By Hassan Khalifeh and Tareq Abdel Wahed | Arab American News
GRAND RAPIDS — Reunited at last. As the sun fades beneath a rosy sky and among calm roads, friends and family with a fragmented but inescapable past unearthed tales of their journeys far from home.
Home is a new place now — a refuge in a land once thought foreign.
Innocent curiosity sets on the face of Adam, a 4-month-old boy with an ironic name; he is the first child of Syrian refugees born in Grand Rapids.
The boy sits comfortably on Maria Kabbani’s lap. She’s an Italian American humanitarian from Dearborn dedicating her life to helping Syrian refugees make it safely to American soil. Adam’s parents, Saleh and Hiba, along with other refugees interviewed, wished not to disclose their last names. They told stories of leaving their now-demolished homes in Homs, to embark on daring journeys to Jordan and eventually finding solace in Grand Rapids.
“Maybe he’ll become the next Obama,” Oudai, 20, a Syrian refugee neighbor said of the infant boy.
The thought of the son of Syrian refugees becoming president in our lifetimes might be humorous, but to Adam’s father, among all the bountiful opportunities presented to his family here, the boy’s American citizenship is seen as the stroke of luck the child needed to secure a bright future.
Saleh used to work at a potato chip factory in Syria, but the civil war has rendered much of the country uninhabitable, forcing millions of Syrians out of their homes in massive waves to Europe or other parts of the Middle East.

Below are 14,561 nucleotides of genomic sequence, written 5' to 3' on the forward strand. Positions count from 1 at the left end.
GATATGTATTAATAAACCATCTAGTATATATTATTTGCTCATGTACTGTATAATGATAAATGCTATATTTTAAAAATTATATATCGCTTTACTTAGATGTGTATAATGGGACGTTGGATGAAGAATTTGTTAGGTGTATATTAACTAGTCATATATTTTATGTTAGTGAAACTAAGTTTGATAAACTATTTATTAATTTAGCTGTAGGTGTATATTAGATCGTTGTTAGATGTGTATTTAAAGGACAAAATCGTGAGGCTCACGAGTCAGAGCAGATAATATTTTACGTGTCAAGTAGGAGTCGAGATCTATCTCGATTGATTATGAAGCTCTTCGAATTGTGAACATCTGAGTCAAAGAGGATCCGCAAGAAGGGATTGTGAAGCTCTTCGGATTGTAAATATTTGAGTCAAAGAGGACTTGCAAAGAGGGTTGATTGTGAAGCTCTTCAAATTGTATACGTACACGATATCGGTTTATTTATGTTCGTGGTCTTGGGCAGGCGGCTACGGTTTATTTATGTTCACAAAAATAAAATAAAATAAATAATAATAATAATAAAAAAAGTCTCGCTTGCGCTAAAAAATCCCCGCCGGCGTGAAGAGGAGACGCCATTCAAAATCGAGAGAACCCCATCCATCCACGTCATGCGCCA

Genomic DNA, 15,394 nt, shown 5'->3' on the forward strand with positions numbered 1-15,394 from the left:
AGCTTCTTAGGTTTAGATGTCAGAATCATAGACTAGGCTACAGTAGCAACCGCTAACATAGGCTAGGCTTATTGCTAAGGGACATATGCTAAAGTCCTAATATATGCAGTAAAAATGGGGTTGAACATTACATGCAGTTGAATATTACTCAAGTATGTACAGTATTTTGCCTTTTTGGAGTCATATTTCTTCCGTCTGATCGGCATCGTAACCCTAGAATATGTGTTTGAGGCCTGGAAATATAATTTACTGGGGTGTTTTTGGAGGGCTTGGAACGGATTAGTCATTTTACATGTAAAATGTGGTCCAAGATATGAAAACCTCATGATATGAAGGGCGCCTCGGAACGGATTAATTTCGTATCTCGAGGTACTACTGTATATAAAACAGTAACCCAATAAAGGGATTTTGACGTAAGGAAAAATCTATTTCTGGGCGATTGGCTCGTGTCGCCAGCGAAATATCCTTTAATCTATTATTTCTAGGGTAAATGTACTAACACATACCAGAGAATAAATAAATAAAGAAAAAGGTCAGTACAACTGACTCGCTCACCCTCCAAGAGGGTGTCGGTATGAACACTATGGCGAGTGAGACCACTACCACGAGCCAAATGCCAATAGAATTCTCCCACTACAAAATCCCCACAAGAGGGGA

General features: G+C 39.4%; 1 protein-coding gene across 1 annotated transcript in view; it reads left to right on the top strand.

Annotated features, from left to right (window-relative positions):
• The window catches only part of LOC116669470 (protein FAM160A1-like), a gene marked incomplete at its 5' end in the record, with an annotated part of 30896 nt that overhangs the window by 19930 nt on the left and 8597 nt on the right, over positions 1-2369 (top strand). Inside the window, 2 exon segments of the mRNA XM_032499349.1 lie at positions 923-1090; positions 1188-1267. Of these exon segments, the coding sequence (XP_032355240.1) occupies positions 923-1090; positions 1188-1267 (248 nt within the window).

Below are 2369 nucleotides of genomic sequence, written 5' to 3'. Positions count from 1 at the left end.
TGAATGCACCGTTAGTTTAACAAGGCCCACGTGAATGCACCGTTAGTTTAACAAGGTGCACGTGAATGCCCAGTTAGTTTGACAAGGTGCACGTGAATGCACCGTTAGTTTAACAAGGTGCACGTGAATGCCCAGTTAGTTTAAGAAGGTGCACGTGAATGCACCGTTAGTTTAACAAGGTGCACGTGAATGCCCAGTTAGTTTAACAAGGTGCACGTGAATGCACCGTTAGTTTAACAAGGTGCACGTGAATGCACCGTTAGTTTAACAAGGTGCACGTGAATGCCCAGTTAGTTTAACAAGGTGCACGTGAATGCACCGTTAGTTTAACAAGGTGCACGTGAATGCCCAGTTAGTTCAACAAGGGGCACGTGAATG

Michigan has welcomed hundreds of refugees into its cities. Many Syrian families starting a new life in Grand Rapids had endured an excruciating tenure in Jordan, often up to four years, before coming to the States.
Now, there is no going back.
Arrival in Grand Rapids
“Their futures are here in America; there’s no future for them in our country,” Saleh said of his children.
Days after Saleh made himself comfortable in his new Grand Rapids apartment, he met Houssam Attal or “el doktor”, a laboratory scientist and Syrian immigrant who many refugees have come to trust. Attal has helped settle newcomers in Grand Rapids.
He also mediated the meeting between The Arab American News and the Syrian families. He said he feels compelled to assist them as a way of doing what he can about his country’s devastating state.
Attal said the first question Saleh asked him was about employment. Saleh was exhausted from a nomadic life and ready to integrate into American society.
“We didn’t come here to ask for help from anybody,” Saleh said. “We came here so we can work by ourselves. Here, we can work, get an education and live in a house — without anybody pointing out you’re a refugee. You’re like anybody else here.”
Saleh recalled looking out of the airplane’s window as it neared the Gerald R. Ford Airport in Grand Rapids and seeing his future unravel beneath him as he looked down at the lights coming from tiny picturesque houses that neatly lined the streets. He’d felt excited to soon end his journey as a refugee in Michigan. A new home was looming.
It was nighttime when Saleh’s family arrived at the airport. They were greeted by a caseworker from Bethany Christian Services, a leading organization that provides services for children and families in need.
The case worker drove them to their new home, a two-bedroom apartment with basic furniture, including a couple of mattresses and a fan. She told them the food in the fridge would last them a week, which Bethany would continue to replenish until they were given food stamps.